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Making Sense of the Upcoming S&P Sector Changes

Wells Fargo Investment Institute - September 2018

After market close on September 28, S&P will change its sector lineup. Scott Wren, Senior Global Equity Strategist with Wells Fargo Investment Institute, explains what companies will be moving into the new Communication Services sector— and what investors need to know about the upcoming changes.

Transcript: Making Sense of Upcomng S&P Sector Changes

Title graphic: Making sense of the upcoming S&P sector changes
After the stock market closes on September 28, Standard and Poor’s will reconfigure its current 11-sector lineup.
The Telecom Services sector will be eliminated and replaced by the new Communications Services sector. This sector will contain a number of social media and entertainment software companies from the Information Technology sector. The new sector will also absorb companies in the advertising, broadcasting, cable and satellite TV, movie, and publishing industries from the Consumer Discretionary sector. The remaining eight sectors will be left untouched.
Given these changes, the representation in terms of percentage of the S&P 500 Index’s total market capitalization will fall by a noticeable amount for the Information Technology and Consumer Discretionary sectors. The new Communication Services sector, based on recent pricing, will make up a touch more than 10% of the S&P’s total market cap.
Title graphic: What does this mean for the S&P Index?
Remember, the S&P 500 is a capitalization-weighted index. That means the higher the market capitalization of a company, the more influence its underlying stock price movements will have on the price of the index. The 35 largest-capitalization companies in the index are the companies whose price fluctuations typically drive their sectors’ index performance.
Of those 35 companies, seven will be leaving the Information Technology, Telecom Services, or Consumer Discretionary sector and migrating to the new Communication Services sector. Of interest to many investors, three of the five “FAANG” stocks are involved. Facebook, Netflix, and Alphabet (or Google) Class A and Class C shares will move.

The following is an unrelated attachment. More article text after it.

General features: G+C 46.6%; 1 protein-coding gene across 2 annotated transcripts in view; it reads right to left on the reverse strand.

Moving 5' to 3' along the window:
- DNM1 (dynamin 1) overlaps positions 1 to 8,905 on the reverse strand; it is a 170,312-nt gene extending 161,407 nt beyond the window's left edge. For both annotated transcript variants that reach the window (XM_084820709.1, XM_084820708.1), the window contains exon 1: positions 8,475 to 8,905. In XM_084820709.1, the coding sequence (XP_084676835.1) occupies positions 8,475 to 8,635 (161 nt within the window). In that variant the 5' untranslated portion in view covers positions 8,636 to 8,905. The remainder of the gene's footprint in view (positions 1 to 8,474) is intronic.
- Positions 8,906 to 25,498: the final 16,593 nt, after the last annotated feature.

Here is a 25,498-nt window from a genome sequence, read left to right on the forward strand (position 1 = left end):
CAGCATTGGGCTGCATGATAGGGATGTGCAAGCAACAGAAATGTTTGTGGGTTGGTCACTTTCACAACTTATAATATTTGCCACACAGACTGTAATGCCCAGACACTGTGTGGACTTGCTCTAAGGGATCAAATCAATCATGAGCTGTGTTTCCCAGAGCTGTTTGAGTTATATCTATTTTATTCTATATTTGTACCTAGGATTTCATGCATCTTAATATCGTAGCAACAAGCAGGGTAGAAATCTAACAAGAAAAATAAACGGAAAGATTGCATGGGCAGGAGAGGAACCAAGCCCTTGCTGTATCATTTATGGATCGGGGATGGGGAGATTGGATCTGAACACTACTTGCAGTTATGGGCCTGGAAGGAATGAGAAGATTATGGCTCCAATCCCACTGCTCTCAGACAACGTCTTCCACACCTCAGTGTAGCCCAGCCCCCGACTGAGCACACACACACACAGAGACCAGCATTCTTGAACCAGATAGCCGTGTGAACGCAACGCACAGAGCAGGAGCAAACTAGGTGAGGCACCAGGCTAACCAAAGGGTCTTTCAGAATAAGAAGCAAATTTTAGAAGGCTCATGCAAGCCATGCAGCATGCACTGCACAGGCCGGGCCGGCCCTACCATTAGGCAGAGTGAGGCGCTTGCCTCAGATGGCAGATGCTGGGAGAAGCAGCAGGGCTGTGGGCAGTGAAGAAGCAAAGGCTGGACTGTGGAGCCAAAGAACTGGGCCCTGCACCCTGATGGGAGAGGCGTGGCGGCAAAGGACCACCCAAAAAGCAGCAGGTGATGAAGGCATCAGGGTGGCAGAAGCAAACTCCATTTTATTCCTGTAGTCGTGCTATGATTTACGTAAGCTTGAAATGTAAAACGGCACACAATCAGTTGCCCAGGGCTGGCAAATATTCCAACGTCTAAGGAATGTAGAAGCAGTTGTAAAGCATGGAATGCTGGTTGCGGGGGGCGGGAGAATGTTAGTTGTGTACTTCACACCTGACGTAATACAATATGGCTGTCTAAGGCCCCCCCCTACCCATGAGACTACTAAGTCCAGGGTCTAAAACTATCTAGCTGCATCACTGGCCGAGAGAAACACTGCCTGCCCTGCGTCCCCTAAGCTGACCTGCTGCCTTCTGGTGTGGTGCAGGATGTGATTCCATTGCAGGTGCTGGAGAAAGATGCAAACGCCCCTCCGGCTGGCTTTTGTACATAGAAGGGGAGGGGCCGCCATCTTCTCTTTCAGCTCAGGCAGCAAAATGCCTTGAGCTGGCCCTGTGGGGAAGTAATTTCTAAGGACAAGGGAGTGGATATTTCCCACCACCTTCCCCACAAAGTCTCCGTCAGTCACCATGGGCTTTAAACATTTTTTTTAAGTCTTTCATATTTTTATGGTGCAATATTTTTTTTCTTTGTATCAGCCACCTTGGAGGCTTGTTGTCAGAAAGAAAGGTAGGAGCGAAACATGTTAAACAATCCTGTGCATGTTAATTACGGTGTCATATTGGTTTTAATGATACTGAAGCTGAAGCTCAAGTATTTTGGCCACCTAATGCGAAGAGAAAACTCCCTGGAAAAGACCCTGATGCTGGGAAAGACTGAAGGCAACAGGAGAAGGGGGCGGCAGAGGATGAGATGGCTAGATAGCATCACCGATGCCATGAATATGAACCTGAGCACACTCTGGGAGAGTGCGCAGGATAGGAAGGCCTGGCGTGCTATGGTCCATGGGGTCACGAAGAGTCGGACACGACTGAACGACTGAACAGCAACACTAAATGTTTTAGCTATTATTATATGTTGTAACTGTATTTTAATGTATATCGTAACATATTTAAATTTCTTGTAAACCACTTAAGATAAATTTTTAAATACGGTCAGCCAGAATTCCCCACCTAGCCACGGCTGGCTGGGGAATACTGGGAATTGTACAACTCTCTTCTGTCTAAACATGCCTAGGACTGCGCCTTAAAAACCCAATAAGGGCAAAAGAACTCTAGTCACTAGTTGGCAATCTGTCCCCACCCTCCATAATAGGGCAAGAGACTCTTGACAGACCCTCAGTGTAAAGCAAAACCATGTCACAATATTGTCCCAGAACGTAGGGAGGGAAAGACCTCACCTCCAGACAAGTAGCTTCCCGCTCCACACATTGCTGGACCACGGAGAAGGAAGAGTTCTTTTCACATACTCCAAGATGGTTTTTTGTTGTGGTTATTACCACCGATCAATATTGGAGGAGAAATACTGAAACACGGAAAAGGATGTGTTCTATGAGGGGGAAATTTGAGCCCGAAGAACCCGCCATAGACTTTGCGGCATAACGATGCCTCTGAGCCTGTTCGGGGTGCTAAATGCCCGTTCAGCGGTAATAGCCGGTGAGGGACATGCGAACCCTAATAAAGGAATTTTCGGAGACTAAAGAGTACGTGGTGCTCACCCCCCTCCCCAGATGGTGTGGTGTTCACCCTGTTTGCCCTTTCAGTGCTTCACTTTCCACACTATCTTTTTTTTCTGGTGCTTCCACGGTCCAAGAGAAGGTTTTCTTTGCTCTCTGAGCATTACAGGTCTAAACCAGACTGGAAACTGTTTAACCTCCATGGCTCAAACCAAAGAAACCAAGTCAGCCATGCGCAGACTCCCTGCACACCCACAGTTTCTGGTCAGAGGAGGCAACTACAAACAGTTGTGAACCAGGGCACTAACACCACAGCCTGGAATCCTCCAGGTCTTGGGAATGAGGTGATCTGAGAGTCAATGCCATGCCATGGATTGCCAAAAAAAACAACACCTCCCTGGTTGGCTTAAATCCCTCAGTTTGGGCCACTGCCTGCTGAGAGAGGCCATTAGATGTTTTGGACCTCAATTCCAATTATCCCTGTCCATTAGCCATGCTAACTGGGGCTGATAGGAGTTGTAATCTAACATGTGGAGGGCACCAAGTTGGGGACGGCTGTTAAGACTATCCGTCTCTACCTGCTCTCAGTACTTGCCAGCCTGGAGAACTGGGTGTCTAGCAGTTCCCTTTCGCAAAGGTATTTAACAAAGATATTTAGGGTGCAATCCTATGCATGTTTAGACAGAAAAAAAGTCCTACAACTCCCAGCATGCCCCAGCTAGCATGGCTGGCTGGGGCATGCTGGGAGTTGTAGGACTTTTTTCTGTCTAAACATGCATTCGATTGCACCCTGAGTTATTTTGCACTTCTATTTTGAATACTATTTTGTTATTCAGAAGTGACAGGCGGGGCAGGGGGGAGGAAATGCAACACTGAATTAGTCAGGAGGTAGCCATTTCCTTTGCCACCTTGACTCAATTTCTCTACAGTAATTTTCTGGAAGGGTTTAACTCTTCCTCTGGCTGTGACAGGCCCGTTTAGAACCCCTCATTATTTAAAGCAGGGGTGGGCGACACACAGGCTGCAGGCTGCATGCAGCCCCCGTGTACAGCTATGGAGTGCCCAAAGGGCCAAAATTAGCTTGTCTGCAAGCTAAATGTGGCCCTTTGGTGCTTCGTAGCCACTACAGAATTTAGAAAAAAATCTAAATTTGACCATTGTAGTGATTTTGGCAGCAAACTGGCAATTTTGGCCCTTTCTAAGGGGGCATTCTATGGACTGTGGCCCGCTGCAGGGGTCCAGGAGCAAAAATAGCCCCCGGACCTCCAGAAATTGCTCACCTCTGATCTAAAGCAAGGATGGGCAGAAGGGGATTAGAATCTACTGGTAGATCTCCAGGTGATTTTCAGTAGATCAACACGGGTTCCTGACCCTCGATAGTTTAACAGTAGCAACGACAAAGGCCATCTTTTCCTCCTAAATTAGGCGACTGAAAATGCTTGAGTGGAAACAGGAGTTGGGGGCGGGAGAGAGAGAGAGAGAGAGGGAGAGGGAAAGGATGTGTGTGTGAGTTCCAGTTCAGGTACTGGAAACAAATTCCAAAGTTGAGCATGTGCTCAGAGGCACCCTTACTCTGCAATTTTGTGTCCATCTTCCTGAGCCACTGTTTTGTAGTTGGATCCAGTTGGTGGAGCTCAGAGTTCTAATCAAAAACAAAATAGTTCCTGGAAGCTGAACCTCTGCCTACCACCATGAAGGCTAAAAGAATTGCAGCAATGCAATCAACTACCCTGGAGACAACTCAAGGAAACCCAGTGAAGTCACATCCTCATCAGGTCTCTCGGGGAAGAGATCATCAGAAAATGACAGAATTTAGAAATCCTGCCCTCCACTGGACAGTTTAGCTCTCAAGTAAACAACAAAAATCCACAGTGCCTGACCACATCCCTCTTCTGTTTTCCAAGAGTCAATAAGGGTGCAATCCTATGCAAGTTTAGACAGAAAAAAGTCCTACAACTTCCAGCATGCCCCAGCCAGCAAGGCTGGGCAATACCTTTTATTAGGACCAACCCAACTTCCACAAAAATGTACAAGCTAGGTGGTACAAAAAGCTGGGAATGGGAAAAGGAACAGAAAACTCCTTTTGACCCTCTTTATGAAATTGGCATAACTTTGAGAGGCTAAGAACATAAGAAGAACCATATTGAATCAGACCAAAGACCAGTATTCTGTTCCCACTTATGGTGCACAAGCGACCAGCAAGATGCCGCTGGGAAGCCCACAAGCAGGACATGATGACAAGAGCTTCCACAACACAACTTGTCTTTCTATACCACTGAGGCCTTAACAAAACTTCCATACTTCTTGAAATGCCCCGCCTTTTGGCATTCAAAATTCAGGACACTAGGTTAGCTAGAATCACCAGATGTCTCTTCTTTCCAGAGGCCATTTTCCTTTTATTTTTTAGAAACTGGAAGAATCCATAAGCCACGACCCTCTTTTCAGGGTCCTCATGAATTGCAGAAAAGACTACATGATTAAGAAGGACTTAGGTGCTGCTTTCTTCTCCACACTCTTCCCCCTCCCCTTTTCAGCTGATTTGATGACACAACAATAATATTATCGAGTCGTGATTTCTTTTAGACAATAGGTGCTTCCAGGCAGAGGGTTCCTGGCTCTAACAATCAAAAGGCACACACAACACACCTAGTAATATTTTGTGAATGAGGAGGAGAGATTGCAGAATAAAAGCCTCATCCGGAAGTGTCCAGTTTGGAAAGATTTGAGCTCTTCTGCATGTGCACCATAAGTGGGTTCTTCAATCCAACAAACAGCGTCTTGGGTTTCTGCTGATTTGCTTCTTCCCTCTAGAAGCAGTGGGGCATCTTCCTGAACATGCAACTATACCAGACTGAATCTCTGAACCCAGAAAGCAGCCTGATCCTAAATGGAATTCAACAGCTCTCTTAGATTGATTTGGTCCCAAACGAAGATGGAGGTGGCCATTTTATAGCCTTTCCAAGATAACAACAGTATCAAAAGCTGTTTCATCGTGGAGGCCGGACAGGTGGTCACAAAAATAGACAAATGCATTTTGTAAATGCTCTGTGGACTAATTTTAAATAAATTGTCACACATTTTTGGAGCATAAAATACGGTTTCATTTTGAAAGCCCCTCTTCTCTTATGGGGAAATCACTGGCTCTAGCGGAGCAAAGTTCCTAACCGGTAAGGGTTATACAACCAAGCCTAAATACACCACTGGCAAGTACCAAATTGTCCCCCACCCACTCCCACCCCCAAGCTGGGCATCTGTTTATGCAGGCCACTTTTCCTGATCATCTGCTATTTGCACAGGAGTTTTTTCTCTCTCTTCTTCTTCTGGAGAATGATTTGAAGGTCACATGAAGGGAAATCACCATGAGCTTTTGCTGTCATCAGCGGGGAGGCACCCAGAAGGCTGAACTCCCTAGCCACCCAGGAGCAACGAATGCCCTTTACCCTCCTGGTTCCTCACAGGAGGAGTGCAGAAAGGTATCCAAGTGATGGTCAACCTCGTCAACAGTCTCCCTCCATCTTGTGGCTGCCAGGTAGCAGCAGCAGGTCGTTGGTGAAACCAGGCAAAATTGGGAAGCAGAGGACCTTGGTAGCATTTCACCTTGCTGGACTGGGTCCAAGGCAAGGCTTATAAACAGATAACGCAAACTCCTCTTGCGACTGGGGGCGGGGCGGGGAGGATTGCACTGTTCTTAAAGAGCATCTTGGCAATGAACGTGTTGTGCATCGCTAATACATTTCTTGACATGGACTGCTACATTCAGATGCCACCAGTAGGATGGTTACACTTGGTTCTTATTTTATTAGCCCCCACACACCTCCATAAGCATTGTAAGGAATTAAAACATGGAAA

The remaining FAANG issues, Amazon and Apple, will remain in their current spots in the Consumer Discretionary and Information Technology sectors, respectively.
What about the other mega-cap names that will be moving? Comcast Corp. and Walt Disney Co. will be moving to Communication Services from the Consumer Discretionary sector. In addition, telecom behemoths AT&T and Verizon Communications will be moved into this
newly formed sector as the Telecom Services sector is phased out.
Title graphic: Investor implications
In coming weeks, we will determine how the new sector configuration may affect our sector guidance recommendations. Currently, the Consumer Discretionary sector is rated favorable, the Telecommunications Services sector is rated unfavorable, and the
Information Technology sector is rated neutral within our five-tier guidance system. We will be dropping the guidance on Telecommunications Services and will be initiating guidance on the new Communication Services sector.
We will continue to update investors as new information becomes available from S&P in the coming weeks.

The mention of specific securities is not a recommendation or solicitation for any person to buy, sell, or hold any particular security.
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